This is perhaps one of the hardest things for us to do, in the context of medical work, where arguably working 24 hours a day would still not get through everything there is to do. For me, a sense of ‘permission’ to think about myself and my own health is really important. I do often need to hear this from someone else though, as my mind is rarely this kind to itself! So, if you’re similar to me, ask someone you care about to reassure you that it’s absolutely essential to look after yourself.
 

  1. Don’t put conditions on your happiness.

I often find myself thinking that when I have finished writing the next paper, passed the next exam, completed the next course, or even got through the next clinic, then I’ll be happy. This is flawed thinking, as there will only be the next hurdle, the next exam, the next thing to do. It is an endless pursuit. There should never be conditions placed on happiness. We have the right to feel fine right now! It shouldn’t be an elusive goal of the future. What is stopping positive emotion from happening right now? 
 

  1. Don’t put all of your sense of personal self-worth and self-value in your work.

If you do, a bad day at work (which is inevitable for every single one of us) will mean that it feels like your whole world is crashing down. There needs to be other things in life to feel a sense of achievement from, that are not solely related to work. 
 

  1. Know and leverage your strengths.

Strengths are things that you do well and which give you energy. We all have a different set of key strengths; you may know some of your own, otherwise there are several validated strengths questionnaires that can give you (and explain) a list of your ‘signature’ strengths. It actually helps to get insight from a validated tool about where you are likely to derive energy from and to then use those skills and strengths knowing these are helping you in life.

  1. ‘I get to...’ versus ‘I have to…’

Try it out. It’s amazing the difference it makes to frame your activities differently. ‘I get to…’ is way more powerful in how it helps you to feel about what you’re talking and thinking about and it usually reminds me that what I do most days is a privilege.

  1. You can be mindful even when you’re too busy for mindfulness.

I will never be one to meditate for hours; it’s just not me. However, mindfulness – being in the present moment – is so precious. And you don’t need to meditate for hours to be mindful! It can be as simple as putting the phone down when ordering a takeaway coffee; taking in the smells, sights and sounds while you wait. Instead of checking your emails, I suggest you try this next time you order a drink. This simple act of mindfulness is a wonderful little ‘refresh’ button in your everyday that does not take any extra time whatsoever!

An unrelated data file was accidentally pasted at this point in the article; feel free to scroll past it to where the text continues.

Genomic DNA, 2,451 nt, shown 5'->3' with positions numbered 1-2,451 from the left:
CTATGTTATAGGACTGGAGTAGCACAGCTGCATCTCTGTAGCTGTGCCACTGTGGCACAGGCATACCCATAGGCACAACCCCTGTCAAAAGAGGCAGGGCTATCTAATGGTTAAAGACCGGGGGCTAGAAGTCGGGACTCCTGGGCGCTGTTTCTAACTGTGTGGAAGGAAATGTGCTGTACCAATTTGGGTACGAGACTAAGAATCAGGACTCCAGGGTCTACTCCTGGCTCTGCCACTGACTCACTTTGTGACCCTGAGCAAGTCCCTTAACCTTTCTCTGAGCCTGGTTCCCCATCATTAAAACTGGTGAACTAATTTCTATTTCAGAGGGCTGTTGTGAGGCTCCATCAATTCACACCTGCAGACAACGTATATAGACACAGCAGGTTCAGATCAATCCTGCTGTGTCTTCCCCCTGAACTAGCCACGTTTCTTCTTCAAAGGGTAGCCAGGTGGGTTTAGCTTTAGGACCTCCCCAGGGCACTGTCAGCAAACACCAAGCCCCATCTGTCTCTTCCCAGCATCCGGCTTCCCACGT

1. Make a do-able ‘to-do’ list.

I am a list-writer like many of us are and often feel compelled to look at my ever-growing to-do list in despair. I was given great advice once: while it is ok to have a big master list, each day you should write down two things you HAVE to do and one thing you WANT to do. Crossing out those three things gives the psychological sense of achievement and additionally prioritises something you actually want to do. It’s a great strategy. Now, if I could only remember to practice what I preach each day….
 

  1. Gratitude helps.

Bad days happen to us all. Gratitude, though, is easy to find. For me, it can switch my mindset very quickly from one spiraling into negativity, back to being positive. All of us can think of three things we are grateful for. It might be our children, our families, our health, or more simple things like good coffee, a holiday we’ve had, or the blue of the sky. It sounds simple but it really works for me to remind my mind there are really good things in life that can (usually, at least temporarily) override the less good times.
 

Maybe one of these will resonate with you. If so, think about it today, and the next day. If it makes even a little difference in your day, hold onto it! 

 

Dr Kathryn Field
Medical oncologist
AMA Victoria Women in Medicine Committee